To regain the use of his left arm, he underwent mirror box therapy. “I put my left arm in a triangle box. I played with stuff with my right hand but watched this in a mirror. This tricked my brain into thinking I was using my left hand. After a while, my left arm started to move.”

Sekora was wheelchair-bound for six months after the incident. Following intensive in-patient rehab, he graduated to using a walker and, eventually, a cane. While he still has paralysis on the left side, he is able to walk. Still, he keeps the cane nearby since he continues to experience falls.

The incident left him without the use of his left leg. “I didn’t lose the limb, but lost use of it,” he explained. A prosthetic provides some support and keeps his left foot at a 90-degree angle to prevent it from dragging.

“I still have good and bad days. Some days I can’t get out of bed. If I do too much one day, I pay for it the next day. My body can’t keep up.”

At Sekora’s side is his service dog Pintler, an 8-year-old black lab.

“He picks things up for me. If I fall, he can help me get up. If I get up late at night, I can tell him to turn on the light and he does it.”

Pintler, named after the Montana mountain range where he was trained to be a service animal, also helps his owner deal with PTSD.

“In Afghanistan, there are large crowds everywhere and people don’t have the same personal boundaries as here. They can be right up on you.”

“Over there, I was always looking for electrical cords or bulges under clothes, trying to spot suicide bombers. My brain is always looking for danger. I can’t control it. Here, if there are a lot of people around — like when I’m in line at Costco — Pintler will stand behind me so no one can get right behind me.”

Bow and arrow therapy

During his continuing journey to recovery, Sekora went to an adaptive sports camp with the idea of taking up a sport to provide him a break. He decided to look into air rifle and air pistol shooting.

“I figured that sport was right up my alley,” he said of the activity.

He got on a bus to the rifle range — but it was headed to another sports activity. He ended up the archery range.

“I thought, ‘What am I doing here?’ I’ve never shot a bow in my life,” he said. But, since he was there, he figured he would give it a try.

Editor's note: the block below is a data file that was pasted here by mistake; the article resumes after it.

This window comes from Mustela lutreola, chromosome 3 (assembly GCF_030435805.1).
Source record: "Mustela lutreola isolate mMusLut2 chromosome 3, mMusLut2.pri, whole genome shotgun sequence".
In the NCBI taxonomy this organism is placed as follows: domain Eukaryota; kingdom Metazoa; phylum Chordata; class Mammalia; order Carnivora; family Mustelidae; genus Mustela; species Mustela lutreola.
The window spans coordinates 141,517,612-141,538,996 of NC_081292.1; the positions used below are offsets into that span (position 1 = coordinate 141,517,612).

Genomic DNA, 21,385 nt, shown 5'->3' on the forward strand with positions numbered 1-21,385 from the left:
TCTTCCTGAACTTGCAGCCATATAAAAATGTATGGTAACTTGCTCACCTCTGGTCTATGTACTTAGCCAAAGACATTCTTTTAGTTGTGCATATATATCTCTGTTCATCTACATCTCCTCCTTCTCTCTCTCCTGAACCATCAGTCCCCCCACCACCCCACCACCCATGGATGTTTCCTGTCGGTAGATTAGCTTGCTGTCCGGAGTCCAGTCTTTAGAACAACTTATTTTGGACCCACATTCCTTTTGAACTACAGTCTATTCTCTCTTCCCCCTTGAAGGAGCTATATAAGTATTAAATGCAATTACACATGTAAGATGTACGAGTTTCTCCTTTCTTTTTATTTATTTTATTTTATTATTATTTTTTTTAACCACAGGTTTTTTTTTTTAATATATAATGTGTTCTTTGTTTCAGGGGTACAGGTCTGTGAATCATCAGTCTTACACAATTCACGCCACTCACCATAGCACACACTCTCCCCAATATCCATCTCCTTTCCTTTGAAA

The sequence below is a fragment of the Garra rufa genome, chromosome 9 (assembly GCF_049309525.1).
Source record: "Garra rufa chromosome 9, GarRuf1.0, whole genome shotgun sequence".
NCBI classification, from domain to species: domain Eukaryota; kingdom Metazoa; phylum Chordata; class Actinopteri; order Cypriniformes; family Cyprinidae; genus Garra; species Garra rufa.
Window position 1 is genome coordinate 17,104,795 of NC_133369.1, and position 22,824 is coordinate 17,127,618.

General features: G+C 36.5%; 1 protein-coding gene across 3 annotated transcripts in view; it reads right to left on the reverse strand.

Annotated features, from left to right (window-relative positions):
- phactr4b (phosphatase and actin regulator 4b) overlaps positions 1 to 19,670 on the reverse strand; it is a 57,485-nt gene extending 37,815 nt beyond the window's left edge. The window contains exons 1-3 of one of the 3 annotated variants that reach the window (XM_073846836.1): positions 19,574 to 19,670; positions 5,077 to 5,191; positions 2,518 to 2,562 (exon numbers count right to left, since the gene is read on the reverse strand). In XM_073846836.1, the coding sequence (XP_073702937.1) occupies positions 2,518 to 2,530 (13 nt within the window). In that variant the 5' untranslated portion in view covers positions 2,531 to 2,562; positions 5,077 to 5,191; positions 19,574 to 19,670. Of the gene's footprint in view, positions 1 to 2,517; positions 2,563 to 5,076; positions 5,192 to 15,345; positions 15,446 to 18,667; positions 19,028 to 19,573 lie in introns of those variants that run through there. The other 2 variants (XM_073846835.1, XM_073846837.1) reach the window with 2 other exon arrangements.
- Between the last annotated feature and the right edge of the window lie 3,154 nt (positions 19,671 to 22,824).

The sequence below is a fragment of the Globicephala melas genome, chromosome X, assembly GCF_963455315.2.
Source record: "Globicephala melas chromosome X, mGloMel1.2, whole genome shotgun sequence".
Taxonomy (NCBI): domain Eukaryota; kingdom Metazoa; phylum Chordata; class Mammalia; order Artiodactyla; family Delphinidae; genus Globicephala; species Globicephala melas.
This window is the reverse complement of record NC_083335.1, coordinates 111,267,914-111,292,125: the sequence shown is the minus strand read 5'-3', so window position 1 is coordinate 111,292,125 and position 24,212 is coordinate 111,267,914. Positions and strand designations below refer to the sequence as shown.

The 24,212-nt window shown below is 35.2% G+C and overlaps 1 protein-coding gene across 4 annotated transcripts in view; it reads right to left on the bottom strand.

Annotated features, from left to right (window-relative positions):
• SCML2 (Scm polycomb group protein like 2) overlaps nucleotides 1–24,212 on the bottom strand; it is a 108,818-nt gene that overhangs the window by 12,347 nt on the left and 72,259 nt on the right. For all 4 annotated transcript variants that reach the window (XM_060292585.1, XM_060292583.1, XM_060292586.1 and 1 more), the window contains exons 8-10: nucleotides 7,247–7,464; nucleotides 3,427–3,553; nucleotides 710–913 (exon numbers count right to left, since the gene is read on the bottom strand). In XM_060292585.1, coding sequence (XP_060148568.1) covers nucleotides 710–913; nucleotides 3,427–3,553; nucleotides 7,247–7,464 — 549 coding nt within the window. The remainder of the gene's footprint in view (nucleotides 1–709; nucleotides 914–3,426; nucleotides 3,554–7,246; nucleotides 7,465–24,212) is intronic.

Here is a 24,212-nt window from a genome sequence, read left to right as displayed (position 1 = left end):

“I stood out of my wheelchair. First shot, I fell over and shot the arrow into a deer head hanging on the wall,” he chuckled.

It turned out archery was quite therapeutic. “It helped keep me calm and relaxed. It was recreational therapy to help heal my brain.”

Following the rough start, Sekora ended up excelling at the sport. He honed his skills at the Air Force Warrior games, then joined the U.S. para-national archery team. In April, he will try out for the U.S. paralympic archery team, which is scheduled to compete at the 2020 Summer Paralympics in Tokyo.

The sergeant’s stint with the Air Force in Afghanistan was not his first in the military. Previously, he joined the Army in 1989 and served for 10 years. He was part of Operation Desert Shield and Operation Desert Storm. He also put in deployments to Panama and Honduras and assisted with relief efforts to help victims of Hurricane Andrew. After leaving the Army, he became a police officer in North Carolina, then a deputy at the King County Sheriff’s Office.

When 9/11 took place, Sekora felt compelled to return to the military, this time joining the Air Force Reserve, where he was soon activated and sent to Afghanistan. He worked in EOD — explosive ordinance disposal — working to frequently disarm roadside bombs.

He has no second thoughts about reenlisting and ending up in Afghanistan.

“I would do it again in a heartbeat. I don’t regret anything I did. During the 9/11 attacks, my mom was working in the Pentagon when it was hit. I couldn’t reach her for days because cell phone service was out. They attacked us and I wanted to help out.”

Homes for Our Troops

Homes for Our Troops has built 293 homes for severely injured veterans nationwide. A veteran pays no fee toward the cost of the home and there is no mortgage to be paid. Qualifying criteria for a veteran to be eligible for a home include being injured in the Iraq-Afghanistan war theater, post-9/11.

The organization was started in 2004 by a Massachusetts general contractor who offered to build an Army National Guard soldier a specially adapted custom home. The soldier, who had been injured in Iraq, agreed to have the contractor build the home on the condition that he do the same for other injured veterans.

The nonprofit is publicly funded, with approximately 65 percent of its revenue coming from individual donors. The remaining 35 percent of income is generated from corporate sources.

Those wishing to donate or seek additional information on Homes for Our Troops can visit the group’s website: www.hfotusa.org.



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Sad story, and one that is all too common for the valiant people in military service (regardless of the branch). The story is so common that it is seldom told ... but it should be. Heroes (who have sacrificed everything) deserve to be honored ... even if they are still alive ... or maybe especially if the are still alive.

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Great story deserves help sad to add post 9/11